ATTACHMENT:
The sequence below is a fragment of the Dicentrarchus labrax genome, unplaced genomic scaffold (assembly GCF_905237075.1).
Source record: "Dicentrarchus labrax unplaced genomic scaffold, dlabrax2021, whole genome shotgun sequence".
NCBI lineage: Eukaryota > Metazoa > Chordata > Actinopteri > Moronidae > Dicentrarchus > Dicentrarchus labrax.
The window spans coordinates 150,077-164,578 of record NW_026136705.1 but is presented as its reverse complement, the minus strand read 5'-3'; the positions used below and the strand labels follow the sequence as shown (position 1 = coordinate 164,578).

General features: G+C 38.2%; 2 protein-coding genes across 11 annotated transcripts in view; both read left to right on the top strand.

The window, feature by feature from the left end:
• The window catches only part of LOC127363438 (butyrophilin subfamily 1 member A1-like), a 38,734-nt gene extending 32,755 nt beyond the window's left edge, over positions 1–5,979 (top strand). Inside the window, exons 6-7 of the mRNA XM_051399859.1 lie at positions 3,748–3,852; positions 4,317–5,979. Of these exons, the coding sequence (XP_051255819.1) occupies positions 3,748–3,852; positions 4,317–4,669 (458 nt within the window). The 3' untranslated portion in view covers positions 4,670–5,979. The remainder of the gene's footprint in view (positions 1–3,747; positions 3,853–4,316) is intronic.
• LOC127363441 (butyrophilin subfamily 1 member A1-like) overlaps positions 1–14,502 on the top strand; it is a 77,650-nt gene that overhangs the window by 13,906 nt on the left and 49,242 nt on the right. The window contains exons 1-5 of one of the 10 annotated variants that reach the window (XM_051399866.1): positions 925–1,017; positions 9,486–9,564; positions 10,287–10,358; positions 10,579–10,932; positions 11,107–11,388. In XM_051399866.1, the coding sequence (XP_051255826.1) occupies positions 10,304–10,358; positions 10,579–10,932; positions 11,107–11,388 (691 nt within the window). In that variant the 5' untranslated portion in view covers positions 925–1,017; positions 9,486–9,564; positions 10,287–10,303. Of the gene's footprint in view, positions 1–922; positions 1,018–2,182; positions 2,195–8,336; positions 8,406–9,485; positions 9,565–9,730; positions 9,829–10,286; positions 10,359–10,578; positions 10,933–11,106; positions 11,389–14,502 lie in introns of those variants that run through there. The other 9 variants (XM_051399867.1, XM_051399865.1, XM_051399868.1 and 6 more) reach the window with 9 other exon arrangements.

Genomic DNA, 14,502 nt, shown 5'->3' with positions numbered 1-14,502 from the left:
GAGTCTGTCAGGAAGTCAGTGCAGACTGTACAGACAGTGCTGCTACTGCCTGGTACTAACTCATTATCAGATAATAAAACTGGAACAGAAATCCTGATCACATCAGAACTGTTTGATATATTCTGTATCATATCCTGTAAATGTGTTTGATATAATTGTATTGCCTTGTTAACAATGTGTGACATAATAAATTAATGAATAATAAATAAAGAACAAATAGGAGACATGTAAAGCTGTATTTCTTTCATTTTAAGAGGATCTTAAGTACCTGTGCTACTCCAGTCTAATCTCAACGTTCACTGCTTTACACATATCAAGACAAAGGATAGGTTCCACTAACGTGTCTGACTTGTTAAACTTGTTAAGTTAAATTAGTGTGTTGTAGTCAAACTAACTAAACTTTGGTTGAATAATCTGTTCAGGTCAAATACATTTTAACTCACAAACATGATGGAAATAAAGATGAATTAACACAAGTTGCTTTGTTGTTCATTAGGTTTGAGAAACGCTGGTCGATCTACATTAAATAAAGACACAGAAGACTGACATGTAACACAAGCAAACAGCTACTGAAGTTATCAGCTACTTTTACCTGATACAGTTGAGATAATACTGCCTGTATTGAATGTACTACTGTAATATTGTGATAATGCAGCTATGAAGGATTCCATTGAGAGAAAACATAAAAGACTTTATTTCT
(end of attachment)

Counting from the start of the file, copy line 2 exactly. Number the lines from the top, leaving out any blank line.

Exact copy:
Source record: "Dicentrarchus labrax unplaced genomic scaffold, dlabrax2021, whole genome shotgun sequence".